Intel is set to publicly demonstrate overclocking of solid state drive (SSD) technology at next month's Intel Developers Forum (IDF). The session is titled "Overclocking Unlocked Intel Core Processors for High Performance Gaming and Content Creation", and the new Intel Core i7 4000 'Ivy Bridge-E' series processors are set to take center stage.
During this technical demonstration, Intel plans to showcase the performance gains from overclocking Intel i7 4000 'Ivy Bridge-E' processors on Intel X79-based boards. Also on the agenda is the overclocking of SSDs. We have observed from our high-end SSD shootout that the controller and the memory chips of the SSD will primarily determine its performance. Hence, as noted by X-bit Labs, Intel may allow for increasing the clock rate of the controller, as well as the data rate of the NAND memory chips, in order to overclock the SSD. Most importantly, this must be done with compromising the primary function of the SSD as a data storage device.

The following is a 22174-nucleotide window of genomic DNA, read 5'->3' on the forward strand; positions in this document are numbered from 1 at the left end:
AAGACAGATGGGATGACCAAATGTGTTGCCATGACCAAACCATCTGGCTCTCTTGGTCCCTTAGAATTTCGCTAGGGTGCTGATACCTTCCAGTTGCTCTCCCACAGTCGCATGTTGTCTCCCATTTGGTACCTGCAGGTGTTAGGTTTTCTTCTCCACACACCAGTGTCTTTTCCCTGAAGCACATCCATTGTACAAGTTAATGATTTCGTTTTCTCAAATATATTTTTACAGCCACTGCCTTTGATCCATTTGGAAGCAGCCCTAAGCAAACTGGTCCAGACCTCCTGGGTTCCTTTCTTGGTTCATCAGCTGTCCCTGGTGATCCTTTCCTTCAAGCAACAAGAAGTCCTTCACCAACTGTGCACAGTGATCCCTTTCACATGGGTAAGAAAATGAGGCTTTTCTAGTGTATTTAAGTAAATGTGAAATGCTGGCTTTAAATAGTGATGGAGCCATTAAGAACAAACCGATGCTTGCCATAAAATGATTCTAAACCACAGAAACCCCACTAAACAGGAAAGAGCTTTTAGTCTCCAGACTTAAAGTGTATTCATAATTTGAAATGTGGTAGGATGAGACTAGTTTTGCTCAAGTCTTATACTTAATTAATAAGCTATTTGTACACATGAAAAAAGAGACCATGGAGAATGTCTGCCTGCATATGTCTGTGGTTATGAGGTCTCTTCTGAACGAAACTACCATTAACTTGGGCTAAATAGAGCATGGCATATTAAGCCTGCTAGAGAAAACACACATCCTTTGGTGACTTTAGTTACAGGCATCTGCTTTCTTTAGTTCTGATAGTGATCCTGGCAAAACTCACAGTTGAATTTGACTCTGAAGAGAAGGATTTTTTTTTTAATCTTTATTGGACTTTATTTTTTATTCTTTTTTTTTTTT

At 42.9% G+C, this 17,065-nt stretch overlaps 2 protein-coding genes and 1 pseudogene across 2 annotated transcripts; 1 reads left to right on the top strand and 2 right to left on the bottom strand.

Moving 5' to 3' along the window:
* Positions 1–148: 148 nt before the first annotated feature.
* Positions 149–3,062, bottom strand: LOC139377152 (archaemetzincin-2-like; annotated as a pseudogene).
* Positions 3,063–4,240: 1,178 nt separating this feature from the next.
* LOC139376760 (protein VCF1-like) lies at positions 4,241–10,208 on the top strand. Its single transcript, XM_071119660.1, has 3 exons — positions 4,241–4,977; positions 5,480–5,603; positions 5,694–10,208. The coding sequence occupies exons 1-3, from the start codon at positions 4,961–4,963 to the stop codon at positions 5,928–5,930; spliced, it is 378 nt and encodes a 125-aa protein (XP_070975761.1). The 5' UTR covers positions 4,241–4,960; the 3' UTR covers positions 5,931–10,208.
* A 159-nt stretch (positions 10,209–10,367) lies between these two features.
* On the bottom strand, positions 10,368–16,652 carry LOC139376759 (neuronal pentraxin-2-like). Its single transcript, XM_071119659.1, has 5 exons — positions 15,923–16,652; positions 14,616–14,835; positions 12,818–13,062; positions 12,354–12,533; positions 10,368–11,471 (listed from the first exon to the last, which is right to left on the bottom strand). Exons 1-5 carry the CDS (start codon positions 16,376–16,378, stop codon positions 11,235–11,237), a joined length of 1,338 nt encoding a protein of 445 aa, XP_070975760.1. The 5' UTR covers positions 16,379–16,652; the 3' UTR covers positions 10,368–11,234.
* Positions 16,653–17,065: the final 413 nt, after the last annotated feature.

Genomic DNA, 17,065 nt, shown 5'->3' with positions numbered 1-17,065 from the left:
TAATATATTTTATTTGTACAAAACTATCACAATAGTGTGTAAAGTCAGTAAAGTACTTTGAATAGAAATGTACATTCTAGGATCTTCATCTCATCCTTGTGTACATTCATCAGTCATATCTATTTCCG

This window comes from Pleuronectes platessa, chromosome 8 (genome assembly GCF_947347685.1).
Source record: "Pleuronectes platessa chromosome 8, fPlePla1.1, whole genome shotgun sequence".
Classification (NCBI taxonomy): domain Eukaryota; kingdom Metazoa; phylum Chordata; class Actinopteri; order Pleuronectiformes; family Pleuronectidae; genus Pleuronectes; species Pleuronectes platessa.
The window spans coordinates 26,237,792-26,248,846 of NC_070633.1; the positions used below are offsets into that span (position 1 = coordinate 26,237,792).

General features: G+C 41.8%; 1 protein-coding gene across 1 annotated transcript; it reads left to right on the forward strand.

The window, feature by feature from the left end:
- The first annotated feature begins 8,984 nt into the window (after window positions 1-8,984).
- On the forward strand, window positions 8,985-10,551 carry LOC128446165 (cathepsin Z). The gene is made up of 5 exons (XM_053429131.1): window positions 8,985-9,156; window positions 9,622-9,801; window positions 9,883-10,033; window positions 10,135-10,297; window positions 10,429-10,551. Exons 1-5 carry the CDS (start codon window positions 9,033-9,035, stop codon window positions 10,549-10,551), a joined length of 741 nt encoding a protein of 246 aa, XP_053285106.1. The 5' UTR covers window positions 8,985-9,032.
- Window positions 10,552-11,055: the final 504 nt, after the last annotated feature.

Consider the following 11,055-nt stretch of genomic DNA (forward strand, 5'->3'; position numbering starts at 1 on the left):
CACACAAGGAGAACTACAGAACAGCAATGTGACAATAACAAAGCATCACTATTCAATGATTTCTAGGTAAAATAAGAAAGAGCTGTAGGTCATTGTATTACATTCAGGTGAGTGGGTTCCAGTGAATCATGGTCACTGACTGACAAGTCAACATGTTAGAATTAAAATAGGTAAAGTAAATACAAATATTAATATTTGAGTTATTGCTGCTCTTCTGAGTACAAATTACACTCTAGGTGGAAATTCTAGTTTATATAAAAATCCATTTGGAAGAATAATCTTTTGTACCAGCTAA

For starters, the overclocking of a SSD may not make sense as the drive's performance bottleneck is its SATA 6Gbps interface. However, with Intel's plans to release the Skylake platform that has support for SATA Express, overclocking future SSDs with support for SATA Express may be more viable for intended performance gains. The new standard is touted to feature a maximum bandwidth of 16Gbps, 2.5 times higher than the current SATA 6Gbps one. This year's IDF will be held at the Moscone Convention Center, San Francisco, California, United States from 10 to 12 September.